Recent Fire Damage Posts

Do You Have a Fire Extinguisher? Can You Use It? | SERVPRO® of Rockwall/Rowlett

12/11/2020 (Permalink)

a red fire extinguisher hanging on gray concrete wall Fire can strike even the best-prepared business. Contact SERVPRO of Rockwall/Rowlett to discuss a SERVPRO® Emergency READY Profile for your business

You hear hollering from the break room. One of your employees comes running down the hall—he just caught a bag of popcorn on fire in the microwave, panicked and threw it into the trash can. What next?

Clearly, your first line of defense is to grab the fire extinguisher and use it. But do you have a fire extinguisher? And does anyone know how to actually use it?

You Need Fire Extinguishers in Your Business

In fact, you’re required to have a fire extinguisher in almost every location type, including health care, manufacturing and assembly, day care, hotel or other overnight-stay, shops and storefronts, storage, and more.

Accessibility. Your fire extinguishers have to be accessible, meaning someone can handily grab one.

Visibility. Your fire extinguisher also has to be visible. If it’s tucked under the kitchen sink, signs need to direct people that it’s in there.

Types of Fire Extinguishers

Different businesses may need different fire extinguisher types. These include:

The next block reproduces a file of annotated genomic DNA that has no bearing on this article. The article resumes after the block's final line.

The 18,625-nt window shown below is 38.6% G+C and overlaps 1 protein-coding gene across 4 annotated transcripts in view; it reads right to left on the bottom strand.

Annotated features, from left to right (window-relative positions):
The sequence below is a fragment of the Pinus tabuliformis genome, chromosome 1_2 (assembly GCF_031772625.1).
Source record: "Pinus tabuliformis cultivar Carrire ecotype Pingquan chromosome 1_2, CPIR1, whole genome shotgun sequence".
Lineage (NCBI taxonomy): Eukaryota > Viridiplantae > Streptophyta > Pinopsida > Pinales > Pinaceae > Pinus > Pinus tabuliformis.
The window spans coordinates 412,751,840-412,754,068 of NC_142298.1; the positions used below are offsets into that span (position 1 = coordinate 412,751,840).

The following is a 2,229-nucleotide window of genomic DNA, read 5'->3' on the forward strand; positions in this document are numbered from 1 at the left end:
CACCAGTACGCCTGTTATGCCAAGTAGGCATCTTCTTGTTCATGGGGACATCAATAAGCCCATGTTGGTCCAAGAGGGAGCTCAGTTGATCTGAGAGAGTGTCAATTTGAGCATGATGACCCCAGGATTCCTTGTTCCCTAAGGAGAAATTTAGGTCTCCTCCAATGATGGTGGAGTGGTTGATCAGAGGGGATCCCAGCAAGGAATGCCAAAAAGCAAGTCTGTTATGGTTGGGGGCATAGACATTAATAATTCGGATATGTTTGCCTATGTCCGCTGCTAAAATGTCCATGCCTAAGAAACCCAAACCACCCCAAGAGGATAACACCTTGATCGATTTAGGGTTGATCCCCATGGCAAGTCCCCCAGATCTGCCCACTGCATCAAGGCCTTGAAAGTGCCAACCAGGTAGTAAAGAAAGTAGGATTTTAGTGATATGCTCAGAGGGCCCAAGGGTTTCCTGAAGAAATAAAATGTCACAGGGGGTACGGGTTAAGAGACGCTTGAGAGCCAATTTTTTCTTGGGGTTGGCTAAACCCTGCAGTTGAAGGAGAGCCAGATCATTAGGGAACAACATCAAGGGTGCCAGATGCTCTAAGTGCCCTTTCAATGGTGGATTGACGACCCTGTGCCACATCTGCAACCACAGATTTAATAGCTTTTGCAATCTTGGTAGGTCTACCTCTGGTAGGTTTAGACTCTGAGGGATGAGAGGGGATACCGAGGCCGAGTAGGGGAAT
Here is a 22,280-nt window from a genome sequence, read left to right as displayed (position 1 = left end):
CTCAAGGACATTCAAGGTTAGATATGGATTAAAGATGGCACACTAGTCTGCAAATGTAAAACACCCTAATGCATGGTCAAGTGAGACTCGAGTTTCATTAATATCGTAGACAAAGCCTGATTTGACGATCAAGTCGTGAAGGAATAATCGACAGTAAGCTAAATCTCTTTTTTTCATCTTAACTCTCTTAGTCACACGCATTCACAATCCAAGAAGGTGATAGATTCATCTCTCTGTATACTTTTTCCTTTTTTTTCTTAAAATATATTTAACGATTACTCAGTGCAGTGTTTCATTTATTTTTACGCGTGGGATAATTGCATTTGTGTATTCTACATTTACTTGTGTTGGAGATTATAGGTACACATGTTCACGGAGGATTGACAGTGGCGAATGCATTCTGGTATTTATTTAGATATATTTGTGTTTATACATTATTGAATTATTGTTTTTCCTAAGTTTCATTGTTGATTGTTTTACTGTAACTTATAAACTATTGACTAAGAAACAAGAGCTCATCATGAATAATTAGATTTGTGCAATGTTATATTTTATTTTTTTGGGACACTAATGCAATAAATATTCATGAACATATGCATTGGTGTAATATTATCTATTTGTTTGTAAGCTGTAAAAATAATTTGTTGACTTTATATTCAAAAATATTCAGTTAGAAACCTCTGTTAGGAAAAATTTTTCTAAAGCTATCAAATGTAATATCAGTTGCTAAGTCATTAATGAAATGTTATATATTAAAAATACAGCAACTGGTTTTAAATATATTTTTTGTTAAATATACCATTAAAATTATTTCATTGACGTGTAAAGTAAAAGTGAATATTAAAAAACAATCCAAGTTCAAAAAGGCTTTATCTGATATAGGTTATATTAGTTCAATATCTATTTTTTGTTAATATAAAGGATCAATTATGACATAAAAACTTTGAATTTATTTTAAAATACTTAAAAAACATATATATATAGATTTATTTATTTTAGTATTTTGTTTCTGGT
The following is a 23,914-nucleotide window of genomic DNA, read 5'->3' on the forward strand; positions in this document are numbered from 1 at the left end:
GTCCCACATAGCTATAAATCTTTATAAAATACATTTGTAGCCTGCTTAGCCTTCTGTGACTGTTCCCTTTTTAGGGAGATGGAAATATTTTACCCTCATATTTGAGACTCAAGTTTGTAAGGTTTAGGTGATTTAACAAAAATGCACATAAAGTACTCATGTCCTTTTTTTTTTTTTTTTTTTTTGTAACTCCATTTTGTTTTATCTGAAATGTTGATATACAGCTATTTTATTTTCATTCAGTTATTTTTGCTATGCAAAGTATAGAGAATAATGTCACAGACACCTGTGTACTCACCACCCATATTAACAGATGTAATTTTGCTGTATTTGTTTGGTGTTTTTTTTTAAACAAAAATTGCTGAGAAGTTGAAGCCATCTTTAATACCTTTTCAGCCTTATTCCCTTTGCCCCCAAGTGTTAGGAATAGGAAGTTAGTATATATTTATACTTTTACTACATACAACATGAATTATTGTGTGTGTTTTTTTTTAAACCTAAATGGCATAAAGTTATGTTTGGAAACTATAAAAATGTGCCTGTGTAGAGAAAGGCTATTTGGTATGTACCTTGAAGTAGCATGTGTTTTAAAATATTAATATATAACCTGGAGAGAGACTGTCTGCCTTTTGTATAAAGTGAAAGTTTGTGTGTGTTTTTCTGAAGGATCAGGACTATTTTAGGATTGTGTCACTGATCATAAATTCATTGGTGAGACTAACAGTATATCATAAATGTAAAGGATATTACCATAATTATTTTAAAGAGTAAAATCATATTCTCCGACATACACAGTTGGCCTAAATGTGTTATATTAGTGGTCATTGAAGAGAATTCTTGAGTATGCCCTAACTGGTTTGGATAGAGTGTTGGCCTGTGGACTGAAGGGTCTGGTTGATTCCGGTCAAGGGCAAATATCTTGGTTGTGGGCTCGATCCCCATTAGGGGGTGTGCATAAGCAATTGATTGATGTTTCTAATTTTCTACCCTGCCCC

1. Type A is used for “ordinary combustibles.” This is fine if you have a typical office or shop.

  2. Type B is for flammable liquids, such as paints or cooking oils.

  3. Type C is for areas where you may have an electrical fire.

  4. Type D is for areas where you may have combustible metals.

How to Use a Fire Extinguisher

A fire extinguisher can look scary, but it’s actually pretty simple (though messy) to use. First, pull the pin to break the tamper seal. Then aim the nozzle toward the base of the fire and squeeze. Sweep back and forth until the fire goes out. You may need to watch for a flare-up and use the fire extinguisher again if needed.

Make sure your employees know how to use their office fire extinguisher. A diagram like this one by OSHA can help people master the basics.

Fire can strike even the best-prepared business. To discuss a SERVPRO® Emergency READY Profile for your business, contact us at any hour for assistance.

How to Avoid Furnace Fires | SERVPRO® of Rockwall/Rowlett

9/25/2020 (Permalink)

putting filters in furnace If you experience any property damage due to a fire, we are here to help. Contact SERVPRO of Rockwall/Rowlett to learn more.

Wow! This summer has definitely been a warm one. But with fall upon us, we may be thinking about cranking up our furnaces again. Waking up with toasty toes rather than a freezing nose has its temptations.

About 62 million houses in the U.S. use natural gas furnaces for heat. Other houses use wood furnaces, and a proud few still burn coal. These suggestions focus on gas furnaces, but it’s important to perform preventive maintenance on any type of furnace.

Clean-Up Time

Clean around the furnace. Do a quick clean-up, making sure no insulation, paper, boxes or anything else is stored within three feet of the furnace.

Clean the furnace itself. Dirt can cause motor overheating, and it can prevent you from seeing problems with wiring or other issues.

Look at Your Air Filter

Is your air filter clean? Dirty air filters can reduce air flow and lead to overheating, increasing the chances of fire.